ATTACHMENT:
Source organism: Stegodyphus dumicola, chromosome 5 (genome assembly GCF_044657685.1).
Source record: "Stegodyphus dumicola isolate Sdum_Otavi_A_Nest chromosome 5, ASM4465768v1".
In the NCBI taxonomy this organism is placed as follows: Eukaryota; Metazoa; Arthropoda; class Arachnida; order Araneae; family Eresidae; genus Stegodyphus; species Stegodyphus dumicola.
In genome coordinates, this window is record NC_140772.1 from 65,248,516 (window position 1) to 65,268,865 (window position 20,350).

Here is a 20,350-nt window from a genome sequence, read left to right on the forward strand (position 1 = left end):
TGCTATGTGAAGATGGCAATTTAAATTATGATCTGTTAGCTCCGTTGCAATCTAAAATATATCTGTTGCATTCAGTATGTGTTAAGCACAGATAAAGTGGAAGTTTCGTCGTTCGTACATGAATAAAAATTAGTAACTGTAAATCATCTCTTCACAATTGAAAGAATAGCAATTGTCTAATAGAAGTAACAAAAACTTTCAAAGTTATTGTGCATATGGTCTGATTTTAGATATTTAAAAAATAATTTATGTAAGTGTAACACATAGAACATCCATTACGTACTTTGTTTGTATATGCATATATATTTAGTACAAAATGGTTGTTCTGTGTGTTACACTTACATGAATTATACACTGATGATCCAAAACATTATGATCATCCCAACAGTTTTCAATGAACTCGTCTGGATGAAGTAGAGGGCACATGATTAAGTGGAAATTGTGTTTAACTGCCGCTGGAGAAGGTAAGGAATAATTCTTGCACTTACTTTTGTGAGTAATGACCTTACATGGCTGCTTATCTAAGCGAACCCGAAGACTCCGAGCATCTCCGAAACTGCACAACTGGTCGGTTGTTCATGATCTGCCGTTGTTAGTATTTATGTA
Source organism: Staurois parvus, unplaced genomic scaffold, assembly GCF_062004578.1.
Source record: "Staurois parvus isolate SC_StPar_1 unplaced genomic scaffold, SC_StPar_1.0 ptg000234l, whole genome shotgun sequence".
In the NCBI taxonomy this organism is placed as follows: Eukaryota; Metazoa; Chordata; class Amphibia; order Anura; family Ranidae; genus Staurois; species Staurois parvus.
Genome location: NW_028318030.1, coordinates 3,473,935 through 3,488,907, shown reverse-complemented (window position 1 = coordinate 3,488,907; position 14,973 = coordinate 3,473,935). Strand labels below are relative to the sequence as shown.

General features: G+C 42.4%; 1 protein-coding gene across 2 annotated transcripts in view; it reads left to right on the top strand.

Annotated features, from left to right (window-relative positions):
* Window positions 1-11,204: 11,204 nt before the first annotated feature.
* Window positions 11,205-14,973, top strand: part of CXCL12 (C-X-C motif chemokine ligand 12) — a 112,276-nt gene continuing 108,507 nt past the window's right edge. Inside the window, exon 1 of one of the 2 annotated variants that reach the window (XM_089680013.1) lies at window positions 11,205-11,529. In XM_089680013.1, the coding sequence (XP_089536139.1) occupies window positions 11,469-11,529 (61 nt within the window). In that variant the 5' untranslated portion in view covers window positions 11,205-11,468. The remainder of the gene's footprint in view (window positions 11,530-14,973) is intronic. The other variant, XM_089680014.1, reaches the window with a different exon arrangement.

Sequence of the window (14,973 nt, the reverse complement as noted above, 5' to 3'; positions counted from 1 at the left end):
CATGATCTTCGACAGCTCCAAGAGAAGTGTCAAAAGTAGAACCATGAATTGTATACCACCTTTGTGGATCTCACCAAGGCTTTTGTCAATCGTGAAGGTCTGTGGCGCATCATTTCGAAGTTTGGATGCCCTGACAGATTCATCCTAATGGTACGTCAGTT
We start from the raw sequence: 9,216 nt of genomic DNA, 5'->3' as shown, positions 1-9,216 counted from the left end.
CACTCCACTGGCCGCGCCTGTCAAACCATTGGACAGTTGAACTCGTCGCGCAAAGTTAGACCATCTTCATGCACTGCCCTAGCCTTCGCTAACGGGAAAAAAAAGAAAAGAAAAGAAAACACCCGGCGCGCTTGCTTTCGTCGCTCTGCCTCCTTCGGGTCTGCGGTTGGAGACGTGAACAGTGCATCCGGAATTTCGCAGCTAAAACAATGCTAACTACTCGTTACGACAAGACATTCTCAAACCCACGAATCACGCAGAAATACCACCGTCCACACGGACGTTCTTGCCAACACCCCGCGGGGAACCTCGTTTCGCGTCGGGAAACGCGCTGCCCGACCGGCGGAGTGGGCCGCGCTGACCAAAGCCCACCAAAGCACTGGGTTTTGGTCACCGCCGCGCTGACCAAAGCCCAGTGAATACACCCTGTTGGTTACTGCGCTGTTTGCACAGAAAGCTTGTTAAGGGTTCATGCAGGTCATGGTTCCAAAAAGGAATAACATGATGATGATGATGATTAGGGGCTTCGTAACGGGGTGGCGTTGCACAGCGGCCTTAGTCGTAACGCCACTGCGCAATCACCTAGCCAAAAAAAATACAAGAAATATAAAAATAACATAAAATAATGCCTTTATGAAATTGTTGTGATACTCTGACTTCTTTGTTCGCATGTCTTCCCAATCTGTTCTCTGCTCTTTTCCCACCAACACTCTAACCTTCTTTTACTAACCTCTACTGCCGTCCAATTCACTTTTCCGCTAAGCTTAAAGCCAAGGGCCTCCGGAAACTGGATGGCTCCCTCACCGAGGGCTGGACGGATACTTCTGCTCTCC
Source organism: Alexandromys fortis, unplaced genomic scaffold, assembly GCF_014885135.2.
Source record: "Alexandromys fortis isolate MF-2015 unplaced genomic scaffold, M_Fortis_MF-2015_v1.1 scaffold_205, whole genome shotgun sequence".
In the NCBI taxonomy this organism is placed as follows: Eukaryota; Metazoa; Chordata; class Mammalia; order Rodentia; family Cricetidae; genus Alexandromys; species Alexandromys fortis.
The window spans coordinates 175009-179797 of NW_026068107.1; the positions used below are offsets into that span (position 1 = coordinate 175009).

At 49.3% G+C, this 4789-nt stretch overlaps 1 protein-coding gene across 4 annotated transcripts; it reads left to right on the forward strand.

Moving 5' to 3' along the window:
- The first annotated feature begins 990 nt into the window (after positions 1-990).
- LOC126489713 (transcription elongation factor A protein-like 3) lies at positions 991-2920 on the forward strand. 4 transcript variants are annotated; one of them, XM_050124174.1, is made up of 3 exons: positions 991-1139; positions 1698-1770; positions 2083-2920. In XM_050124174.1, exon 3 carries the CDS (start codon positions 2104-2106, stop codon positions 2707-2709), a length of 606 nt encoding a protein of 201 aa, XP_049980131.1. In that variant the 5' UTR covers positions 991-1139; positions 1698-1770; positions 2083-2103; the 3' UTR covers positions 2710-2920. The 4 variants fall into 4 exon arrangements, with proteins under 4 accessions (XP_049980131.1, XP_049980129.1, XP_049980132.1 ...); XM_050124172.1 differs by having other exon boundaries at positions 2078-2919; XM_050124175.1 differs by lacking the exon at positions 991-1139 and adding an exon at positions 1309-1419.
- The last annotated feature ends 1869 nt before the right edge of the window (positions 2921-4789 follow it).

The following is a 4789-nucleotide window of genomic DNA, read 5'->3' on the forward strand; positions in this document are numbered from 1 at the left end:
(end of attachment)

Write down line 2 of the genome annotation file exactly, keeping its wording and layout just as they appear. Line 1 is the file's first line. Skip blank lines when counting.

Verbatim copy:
Source record: "Stegodyphus dumicola isolate Sdum_Otavi_A_Nest chromosome 5, ASM4465768v1".